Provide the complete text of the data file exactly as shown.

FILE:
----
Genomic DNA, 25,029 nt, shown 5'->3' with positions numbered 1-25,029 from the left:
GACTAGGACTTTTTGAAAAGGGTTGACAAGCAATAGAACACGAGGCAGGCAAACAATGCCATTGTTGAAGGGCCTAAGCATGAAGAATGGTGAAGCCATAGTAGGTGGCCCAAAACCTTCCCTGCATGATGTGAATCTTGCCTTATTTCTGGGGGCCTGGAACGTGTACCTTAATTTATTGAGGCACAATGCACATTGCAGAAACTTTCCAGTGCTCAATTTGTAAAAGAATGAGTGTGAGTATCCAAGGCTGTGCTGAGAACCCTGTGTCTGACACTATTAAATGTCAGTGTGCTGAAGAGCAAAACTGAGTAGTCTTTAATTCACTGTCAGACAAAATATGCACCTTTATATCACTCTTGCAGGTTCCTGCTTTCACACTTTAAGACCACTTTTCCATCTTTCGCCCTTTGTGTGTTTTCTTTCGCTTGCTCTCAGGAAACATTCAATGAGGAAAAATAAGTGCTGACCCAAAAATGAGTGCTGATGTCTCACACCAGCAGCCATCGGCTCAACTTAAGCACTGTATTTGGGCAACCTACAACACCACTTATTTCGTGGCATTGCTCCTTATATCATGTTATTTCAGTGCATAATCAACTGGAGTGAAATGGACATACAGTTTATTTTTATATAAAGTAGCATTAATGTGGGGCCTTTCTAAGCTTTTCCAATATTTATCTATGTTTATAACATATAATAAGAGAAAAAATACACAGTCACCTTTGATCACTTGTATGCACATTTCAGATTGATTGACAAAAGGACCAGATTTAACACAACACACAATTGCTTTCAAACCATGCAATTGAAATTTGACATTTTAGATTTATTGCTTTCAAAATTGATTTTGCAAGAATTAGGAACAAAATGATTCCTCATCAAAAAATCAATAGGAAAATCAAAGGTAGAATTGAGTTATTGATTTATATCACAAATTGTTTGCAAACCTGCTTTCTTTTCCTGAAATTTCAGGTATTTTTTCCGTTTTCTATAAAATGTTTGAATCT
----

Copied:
Genomic DNA, 25,029 nt, shown 5'->3' with positions numbered 1-25,029 from the left:
GACTAGGACTTTTTGAAAAGGGTTGACAAGCAATAGAACACGAGGCAGGCAAACAATGCCATTGTTGAAGGGCCTAAGCATGAAGAATGGTGAAGCCATAGTAGGTGGCCCAAAACCTTCCCTGCATGATGTGAATCTTGCCTTATTTCTGGGGGCCTGGAACGTGTACCTTAATTTATTGAGGCACAATGCACATTGCAGAAACTTTCCAGTGCTCAATTTGTAAAAGAATGAGTGTGAGTATCCAAGGCTGTGCTGAGAACCCTGTGTCTGACACTATTAAATGTCAGTGTGCTGAAGAGCAAAACTGAGTAGTCTTTAATTCACTGTCAGACAAAATATGCACCTTTATATCACTCTTGCAGGTTCCTGCTTTCACACTTTAAGACCACTTTTCCATCTTTCGCCCTTTGTGTGTTTTCTTTCGCTTGCTCTCAGGAAACATTCAATGAGGAAAAATAAGTGCTGACCCAAAAATGAGTGCTGATGTCTCACACCAGCAGCCATCGGCTCAACTTAAGCACTGTATTTGGGCAACCTACAACACCACTTATTTCGTGGCATTGCTCCTTATATCATGTTATTTCAGTGCATAATCAACTGGAGTGAAATGGACATACAGTTTATTTTTATATAAAGTAGCATTAATGTGGGGCCTTTCTAAGCTTTTCCAATATTTATCTATGTTTATAACATATAATAAGAGAAAAAATACACAGTCACCTTTGATCACTTGTATGCACATTTCAGATTGATTGACAAAAGGACCAGATTTAACACAACACACAATTGCTTTCAAACCATGCAATTGAAATTTGACATTTTAGATTTATTGCTTTCAAAATTGATTTTGCAAGAATTAGGAACAAAATGATTCCTCATCAAAAAATCAATAGGAAAATCAAAGGTAGAATTGAGTTATTGATTTATATCACAAATTGTTTGCAAACCTGCTTTCTTTTCCTGAAATTTCAGGTATTTTTTCCGTTTTCTATAAAATGTTTGAATCT